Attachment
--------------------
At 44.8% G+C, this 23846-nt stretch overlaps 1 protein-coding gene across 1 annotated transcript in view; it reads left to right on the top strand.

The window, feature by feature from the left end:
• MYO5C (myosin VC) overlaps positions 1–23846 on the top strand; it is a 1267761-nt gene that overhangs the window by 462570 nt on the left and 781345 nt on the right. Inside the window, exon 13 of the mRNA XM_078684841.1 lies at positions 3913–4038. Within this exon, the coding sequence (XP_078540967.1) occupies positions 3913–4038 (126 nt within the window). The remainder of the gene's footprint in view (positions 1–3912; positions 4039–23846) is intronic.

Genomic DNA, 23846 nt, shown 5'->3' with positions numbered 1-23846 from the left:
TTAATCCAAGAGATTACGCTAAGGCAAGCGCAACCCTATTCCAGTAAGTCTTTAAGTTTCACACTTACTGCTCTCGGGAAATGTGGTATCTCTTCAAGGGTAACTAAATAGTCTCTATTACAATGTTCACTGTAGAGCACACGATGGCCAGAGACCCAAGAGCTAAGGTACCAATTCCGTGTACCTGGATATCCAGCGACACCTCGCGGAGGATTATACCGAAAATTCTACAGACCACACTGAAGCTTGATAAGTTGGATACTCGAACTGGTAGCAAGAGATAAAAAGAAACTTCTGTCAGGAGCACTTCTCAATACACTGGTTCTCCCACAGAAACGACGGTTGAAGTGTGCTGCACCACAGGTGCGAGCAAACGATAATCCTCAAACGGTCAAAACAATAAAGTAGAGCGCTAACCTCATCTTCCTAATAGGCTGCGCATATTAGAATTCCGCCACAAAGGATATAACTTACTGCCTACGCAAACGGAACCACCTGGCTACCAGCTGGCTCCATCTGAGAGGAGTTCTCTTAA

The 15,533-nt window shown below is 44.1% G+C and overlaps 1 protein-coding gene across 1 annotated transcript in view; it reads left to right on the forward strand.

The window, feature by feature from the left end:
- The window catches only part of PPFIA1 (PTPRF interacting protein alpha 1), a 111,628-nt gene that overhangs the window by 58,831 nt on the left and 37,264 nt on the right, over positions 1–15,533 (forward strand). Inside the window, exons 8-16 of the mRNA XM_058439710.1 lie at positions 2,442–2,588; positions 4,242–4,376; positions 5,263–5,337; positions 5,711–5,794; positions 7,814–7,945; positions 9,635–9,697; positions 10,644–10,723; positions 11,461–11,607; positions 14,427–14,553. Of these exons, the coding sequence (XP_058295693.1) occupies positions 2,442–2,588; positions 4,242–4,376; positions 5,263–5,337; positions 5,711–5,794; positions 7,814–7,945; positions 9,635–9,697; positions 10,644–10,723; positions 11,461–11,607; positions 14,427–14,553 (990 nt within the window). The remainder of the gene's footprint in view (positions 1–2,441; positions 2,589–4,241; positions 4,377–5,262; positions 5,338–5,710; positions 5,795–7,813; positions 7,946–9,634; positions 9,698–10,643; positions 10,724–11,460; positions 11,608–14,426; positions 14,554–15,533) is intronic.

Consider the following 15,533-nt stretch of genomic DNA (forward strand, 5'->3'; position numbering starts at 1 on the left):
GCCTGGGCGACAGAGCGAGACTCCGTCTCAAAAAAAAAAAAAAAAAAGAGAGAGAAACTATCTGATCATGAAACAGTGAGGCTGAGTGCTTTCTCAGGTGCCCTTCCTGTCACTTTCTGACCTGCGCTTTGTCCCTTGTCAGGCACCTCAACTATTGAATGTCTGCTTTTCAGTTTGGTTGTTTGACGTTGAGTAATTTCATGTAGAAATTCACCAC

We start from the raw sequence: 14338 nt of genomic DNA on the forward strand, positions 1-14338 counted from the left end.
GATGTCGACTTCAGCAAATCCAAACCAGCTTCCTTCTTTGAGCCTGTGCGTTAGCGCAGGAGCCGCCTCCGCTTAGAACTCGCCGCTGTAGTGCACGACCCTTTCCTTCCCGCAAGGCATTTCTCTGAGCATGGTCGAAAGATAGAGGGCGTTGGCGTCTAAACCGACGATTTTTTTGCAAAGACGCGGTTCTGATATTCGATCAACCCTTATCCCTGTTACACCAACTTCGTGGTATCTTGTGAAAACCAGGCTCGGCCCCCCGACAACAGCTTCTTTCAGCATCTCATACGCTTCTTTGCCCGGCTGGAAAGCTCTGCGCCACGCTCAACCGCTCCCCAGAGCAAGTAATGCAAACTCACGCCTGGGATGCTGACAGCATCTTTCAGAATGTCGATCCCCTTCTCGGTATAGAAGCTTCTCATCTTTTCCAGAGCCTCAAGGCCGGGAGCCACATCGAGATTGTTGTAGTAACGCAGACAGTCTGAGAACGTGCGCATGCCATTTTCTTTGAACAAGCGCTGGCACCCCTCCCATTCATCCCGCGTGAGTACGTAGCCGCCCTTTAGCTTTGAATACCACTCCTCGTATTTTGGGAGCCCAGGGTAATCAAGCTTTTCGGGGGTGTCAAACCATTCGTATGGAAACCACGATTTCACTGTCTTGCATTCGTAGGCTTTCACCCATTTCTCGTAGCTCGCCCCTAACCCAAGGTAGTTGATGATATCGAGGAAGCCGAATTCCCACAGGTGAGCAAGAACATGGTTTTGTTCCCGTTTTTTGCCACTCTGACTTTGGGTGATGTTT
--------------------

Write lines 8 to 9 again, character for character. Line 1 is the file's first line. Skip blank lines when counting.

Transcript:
- The window catches only part of PPFIA1 (PTPRF interacting protein alpha 1), a 111,628-nt gene that overhangs the window by 58,831 nt on the left and 37,264 nt on the right, over positions 1–15,533 (forward strand). Inside the window, exons 8-16 of the mRNA XM_058439710.1 lie at positions 2,442–2,588; positions 4,242–4,376; positions 5,263–5,337; positions 5,711–5,794; positions 7,814–7,945; positions 9,635–9,697; positions 10,644–10,723; positions 11,461–11,607; positions 14,427–14,553. Of these exons, the coding sequence (XP_058295693.1) occupies positions 2,442–2,588; positions 4,242–4,376; positions 5,263–5,337; positions 5,711–5,794; positions 7,814–7,945; positions 9,635–9,697; positions 10,644–10,723; positions 11,461–11,607; positions 14,427–14,553 (990 nt within the window). The remainder of the gene's footprint in view (positions 1–2,441; positions 2,589–4,241; positions 4,377–5,262; positions 5,338–5,710; positions 5,795–7,813; positions 7,946–9,634; positions 9,698–10,643; positions 10,724–11,460; positions 11,608–14,426; positions 14,554–15,533) is intronic.

Consider the following 15,533-nt stretch of genomic DNA (forward strand, 5'->3'; position numbering starts at 1 on the left):